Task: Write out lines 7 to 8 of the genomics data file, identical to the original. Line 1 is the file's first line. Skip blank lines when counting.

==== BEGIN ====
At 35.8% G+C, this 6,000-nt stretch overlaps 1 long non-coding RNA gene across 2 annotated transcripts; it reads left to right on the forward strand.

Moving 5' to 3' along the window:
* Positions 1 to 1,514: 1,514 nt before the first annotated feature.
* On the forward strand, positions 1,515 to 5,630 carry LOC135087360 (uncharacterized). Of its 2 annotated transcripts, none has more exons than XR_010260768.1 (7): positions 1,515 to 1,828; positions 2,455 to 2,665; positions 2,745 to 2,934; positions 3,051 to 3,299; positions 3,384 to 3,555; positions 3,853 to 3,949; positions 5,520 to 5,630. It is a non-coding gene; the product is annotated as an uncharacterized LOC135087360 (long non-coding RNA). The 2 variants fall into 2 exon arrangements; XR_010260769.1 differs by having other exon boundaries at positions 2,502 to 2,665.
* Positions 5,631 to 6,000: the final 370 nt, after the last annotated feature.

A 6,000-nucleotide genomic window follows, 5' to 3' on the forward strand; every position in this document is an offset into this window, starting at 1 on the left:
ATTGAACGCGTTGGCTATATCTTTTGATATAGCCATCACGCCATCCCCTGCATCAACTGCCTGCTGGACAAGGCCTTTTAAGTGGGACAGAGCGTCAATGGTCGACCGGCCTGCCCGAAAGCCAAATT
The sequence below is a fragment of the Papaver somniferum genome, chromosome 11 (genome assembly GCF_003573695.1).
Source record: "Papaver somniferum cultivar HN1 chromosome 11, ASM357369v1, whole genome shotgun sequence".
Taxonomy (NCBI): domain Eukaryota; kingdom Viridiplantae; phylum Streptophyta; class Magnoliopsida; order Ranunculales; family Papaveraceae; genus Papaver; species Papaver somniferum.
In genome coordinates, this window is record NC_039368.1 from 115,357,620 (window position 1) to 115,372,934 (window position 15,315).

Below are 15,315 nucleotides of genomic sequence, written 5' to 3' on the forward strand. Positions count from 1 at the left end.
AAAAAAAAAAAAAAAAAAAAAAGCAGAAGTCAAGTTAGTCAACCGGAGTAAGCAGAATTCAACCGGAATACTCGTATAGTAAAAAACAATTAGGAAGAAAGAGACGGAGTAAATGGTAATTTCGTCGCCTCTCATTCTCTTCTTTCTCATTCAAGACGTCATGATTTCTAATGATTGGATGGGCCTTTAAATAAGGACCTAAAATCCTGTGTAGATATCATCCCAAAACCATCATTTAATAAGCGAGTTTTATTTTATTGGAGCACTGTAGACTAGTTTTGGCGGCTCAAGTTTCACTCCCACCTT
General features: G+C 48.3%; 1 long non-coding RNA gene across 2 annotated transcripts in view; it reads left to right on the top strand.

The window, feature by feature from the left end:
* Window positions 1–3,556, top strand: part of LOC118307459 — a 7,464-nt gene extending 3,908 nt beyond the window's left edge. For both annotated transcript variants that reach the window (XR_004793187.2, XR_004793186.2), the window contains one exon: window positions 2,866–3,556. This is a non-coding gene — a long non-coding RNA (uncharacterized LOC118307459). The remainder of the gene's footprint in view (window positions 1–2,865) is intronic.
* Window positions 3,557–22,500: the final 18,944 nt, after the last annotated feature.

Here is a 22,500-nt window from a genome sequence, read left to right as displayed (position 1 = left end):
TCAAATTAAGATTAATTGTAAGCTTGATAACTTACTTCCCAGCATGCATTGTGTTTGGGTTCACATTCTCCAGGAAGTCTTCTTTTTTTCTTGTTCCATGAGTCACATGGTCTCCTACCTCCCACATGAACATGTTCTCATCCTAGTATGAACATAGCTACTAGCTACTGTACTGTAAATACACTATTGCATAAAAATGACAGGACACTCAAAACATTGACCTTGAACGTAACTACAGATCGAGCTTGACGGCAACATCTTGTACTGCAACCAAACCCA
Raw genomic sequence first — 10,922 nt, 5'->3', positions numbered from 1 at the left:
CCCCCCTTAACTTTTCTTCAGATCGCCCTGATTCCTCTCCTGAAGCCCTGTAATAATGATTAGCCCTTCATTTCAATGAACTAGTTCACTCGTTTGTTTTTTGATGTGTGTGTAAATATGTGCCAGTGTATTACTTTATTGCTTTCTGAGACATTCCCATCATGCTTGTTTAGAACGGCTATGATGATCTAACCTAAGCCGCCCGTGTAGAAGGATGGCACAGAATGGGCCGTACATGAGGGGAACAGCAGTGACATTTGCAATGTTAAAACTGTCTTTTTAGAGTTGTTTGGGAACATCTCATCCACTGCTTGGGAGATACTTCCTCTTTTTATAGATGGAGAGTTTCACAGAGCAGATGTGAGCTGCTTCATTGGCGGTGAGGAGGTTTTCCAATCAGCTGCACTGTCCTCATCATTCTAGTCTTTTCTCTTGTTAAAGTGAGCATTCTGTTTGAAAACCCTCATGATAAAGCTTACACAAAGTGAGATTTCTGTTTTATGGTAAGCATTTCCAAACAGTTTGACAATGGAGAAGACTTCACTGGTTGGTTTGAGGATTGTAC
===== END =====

ATTGAACGCGTTGGCTATATCTTTTGATATAGCCATCACGCCATCCCCTGCATCAACTGCCTGCTGGACAAGGCCTTTTAAGTGGGACAGAGCGTCAATGGTCGACCGGCCTGCCCGAAAGCCAAATT
The sequence below is a fragment of the Papaver somniferum genome, chromosome 11 (genome assembly GCF_003573695.1).